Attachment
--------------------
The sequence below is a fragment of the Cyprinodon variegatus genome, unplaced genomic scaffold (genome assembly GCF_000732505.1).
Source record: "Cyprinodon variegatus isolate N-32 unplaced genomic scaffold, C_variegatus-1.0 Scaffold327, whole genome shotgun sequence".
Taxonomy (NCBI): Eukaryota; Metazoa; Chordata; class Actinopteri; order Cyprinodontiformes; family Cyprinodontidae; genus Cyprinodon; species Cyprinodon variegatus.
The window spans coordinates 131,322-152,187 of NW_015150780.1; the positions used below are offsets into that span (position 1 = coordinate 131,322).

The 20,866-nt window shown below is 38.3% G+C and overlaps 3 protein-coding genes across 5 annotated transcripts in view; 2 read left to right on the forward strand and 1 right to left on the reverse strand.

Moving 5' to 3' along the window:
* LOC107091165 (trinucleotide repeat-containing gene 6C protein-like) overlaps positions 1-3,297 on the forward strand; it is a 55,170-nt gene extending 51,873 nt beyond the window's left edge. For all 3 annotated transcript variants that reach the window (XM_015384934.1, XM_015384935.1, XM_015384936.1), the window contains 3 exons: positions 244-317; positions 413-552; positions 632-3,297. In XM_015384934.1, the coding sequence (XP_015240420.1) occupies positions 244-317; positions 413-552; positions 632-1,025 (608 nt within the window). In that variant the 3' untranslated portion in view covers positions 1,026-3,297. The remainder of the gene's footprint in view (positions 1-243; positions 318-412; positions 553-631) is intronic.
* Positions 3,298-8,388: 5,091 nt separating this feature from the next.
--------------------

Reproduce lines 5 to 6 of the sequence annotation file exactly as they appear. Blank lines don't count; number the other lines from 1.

The 20,866-nt window shown below is 38.3% G+C and overlaps 3 protein-coding genes across 5 annotated transcripts in view; 2 read left to right on the forward strand and 1 right to left on the reverse strand.

Moving 5' to 3' along the window: